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You Can Buy Norman Rockwell Reproduction Art from Galerie Dada



Norman Rockwell Auction Prices


One of Norman Rockwell's most famous oil paintings, discovered hidden behind a fake wall in its owner's Vermont home, has sold for $15.4 million.


Breaking Home Ties," which "Henry" comic strip illustrator Donald Trachte Sr. purchased from Rockwell when the two were neighbors in Arlington , Vt. , was sold to an anonymous telephone bidder, Sotheby's auction house said Thursday.


Sotheby's said the price eclipsed a previous Rockwell record set by "Homecoming Marine," which it sold for $9.2 million in May.


"Breaking Home Ties" was included in a sale of American oil paintings.


Edward Hopper's "Hotel Window" also brought a record price when it sold for $26.8 million. The New York Times said the seller was actor


The auctioneer said the 1955 large scale canvas broke a 1990 record of $2.4 million for a Hopper, " South   Truro   Church ." The buyer's identity, who bid by phone, was not revealed.


"Hotel Window," which depicts an elegantly dressed woman staring vacantly and sitting on a sofa in a hotel lobby, had once been owned by Malcolm Forbes and this summer was exhibited at the Whitney Museum of American Art.


"Breaking Home Ties" became a centerpiece of Trachte's collection after he bought it for $900 in 1960. He made a replica of the painting in the 1970s, displaying it in his home while hiding the original behind the fake wall.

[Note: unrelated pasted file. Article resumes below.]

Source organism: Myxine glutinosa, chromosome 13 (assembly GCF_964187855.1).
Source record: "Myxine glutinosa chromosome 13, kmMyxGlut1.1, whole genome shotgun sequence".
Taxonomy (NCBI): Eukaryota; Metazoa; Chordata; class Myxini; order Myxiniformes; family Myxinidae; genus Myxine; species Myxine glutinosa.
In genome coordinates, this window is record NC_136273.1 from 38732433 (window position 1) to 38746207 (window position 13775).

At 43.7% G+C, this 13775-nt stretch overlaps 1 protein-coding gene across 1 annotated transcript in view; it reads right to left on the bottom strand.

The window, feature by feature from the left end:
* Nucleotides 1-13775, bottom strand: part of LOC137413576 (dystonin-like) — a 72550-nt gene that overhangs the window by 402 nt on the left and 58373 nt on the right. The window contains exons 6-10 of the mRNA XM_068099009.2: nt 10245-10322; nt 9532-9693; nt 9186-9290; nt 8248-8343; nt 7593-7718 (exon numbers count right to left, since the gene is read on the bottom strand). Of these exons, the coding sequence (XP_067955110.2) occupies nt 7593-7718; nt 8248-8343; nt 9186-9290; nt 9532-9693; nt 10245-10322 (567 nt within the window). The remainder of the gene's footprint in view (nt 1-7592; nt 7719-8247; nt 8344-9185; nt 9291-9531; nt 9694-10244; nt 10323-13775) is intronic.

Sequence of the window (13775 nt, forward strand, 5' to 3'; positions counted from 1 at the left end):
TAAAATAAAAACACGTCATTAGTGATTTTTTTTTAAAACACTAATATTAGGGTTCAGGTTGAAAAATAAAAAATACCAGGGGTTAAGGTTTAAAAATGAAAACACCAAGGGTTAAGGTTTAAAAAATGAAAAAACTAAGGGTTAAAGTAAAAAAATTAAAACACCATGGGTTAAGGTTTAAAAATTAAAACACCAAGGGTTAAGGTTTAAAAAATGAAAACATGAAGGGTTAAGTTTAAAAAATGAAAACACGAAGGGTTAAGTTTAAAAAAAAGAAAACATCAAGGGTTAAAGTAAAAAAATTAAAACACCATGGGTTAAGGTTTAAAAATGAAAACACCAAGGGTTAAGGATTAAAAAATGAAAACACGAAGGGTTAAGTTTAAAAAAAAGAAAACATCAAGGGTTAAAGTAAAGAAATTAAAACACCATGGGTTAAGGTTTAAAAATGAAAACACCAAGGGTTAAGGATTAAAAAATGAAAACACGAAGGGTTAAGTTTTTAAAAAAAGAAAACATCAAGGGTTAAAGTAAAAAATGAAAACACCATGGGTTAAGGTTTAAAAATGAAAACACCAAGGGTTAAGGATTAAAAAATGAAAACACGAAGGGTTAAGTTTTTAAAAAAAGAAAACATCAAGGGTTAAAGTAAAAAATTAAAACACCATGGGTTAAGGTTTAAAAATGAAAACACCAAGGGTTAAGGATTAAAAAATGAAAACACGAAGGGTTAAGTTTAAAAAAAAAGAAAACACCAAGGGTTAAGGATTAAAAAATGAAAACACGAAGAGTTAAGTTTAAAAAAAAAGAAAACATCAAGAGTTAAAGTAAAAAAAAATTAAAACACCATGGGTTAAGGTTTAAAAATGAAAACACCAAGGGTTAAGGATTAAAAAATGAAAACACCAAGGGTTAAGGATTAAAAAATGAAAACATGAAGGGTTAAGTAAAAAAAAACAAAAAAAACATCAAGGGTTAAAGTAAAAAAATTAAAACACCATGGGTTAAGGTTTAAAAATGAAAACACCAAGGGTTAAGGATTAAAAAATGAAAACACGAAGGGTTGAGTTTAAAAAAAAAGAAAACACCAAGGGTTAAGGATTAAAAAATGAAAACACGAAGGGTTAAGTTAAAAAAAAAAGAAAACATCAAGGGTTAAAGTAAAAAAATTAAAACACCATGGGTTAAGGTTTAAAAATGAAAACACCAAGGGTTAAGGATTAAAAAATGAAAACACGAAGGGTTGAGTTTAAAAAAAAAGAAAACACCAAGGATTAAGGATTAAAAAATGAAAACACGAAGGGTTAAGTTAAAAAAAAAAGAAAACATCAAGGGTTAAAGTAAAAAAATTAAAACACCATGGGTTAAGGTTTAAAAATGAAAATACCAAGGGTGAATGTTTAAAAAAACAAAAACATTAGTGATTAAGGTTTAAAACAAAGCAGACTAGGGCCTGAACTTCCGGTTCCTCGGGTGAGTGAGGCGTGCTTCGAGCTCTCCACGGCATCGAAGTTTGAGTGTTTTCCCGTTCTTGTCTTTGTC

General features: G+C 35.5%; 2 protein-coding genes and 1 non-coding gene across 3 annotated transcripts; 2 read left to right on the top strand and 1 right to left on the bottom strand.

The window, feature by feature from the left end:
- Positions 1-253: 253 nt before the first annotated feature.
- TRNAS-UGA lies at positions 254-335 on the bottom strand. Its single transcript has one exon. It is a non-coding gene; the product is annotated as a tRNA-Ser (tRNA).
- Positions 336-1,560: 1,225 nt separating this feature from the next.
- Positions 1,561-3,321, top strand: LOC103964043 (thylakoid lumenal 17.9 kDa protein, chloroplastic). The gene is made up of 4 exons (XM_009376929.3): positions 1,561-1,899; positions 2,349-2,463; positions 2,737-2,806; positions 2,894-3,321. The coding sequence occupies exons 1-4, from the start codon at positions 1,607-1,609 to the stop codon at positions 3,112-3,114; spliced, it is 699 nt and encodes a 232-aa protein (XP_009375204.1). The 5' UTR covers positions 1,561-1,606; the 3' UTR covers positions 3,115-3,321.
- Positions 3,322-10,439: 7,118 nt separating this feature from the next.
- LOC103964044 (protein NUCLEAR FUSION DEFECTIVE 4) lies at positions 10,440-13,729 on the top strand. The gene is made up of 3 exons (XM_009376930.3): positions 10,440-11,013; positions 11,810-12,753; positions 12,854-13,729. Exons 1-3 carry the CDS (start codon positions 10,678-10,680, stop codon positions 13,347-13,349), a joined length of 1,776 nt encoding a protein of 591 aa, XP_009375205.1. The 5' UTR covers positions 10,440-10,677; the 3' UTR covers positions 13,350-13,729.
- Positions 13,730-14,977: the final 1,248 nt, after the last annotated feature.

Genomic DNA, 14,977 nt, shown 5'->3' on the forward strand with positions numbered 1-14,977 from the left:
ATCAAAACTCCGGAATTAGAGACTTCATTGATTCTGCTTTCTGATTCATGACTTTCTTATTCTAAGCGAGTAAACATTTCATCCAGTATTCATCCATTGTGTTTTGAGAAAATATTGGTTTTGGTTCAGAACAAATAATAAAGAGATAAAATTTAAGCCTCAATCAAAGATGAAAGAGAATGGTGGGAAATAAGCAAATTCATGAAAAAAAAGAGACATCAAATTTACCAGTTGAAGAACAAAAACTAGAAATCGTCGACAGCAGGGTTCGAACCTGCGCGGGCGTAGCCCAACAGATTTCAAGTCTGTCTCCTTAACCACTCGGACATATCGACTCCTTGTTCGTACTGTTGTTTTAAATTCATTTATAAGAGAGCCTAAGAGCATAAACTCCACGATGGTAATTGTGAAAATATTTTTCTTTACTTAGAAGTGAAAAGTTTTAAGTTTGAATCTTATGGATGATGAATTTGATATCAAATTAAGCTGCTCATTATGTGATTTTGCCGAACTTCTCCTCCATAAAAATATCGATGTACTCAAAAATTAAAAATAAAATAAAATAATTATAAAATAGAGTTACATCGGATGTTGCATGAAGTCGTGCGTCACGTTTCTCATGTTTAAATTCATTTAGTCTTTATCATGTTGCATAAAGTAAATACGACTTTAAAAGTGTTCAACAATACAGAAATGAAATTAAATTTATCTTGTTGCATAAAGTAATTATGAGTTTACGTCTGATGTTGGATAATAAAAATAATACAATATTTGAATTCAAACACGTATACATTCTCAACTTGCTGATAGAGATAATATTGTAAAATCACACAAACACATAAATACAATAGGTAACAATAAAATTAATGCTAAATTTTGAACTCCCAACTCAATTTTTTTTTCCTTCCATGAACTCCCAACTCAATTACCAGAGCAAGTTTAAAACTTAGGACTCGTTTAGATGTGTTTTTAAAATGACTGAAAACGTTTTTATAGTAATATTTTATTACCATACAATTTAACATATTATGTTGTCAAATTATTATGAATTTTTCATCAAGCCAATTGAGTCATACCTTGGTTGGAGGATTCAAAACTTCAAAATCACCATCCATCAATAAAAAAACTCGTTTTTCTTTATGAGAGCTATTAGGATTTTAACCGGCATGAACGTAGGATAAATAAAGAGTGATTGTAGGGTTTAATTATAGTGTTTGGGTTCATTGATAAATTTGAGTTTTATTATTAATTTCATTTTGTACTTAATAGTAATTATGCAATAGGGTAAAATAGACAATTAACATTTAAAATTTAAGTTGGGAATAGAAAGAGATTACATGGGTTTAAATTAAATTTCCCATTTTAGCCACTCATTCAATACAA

"I think he just wanted to tuck these in the wall for his kids," his son, Donald Trachte Jr., said when the discovery was made in April.


Experts said Trachte probably made the copy in about 1973, when he and his wife were going through a bitter divorce. The settlement let him keep the Rockwell.


Trachte died last year at 89 and apparently never told anyone the secret about his prize oil painting, which had appeared on the cover of The Saturday Evening Post in 1954 and was voted the second-most popular cover in the magazine's history.


The canvas shows a father and son sitting on a truck's running board as the boy leaves for college. Scholars of the folksy painter consider it one of Rockwell's best works.


Experts and Trachte's family had puzzled over inconsistencies between the Post cover and the canvas they assumed was the original. Among other things, the coloration and boy's face seemed different, but experts blamed poor preservation and sloppy restoration work.


The original was discovered while his two sons were scouring their father's studio. David Trachte noticed a gap in the wood paneling, and as the brothers pulled it out, they discovered the real Rockwell and other paintings.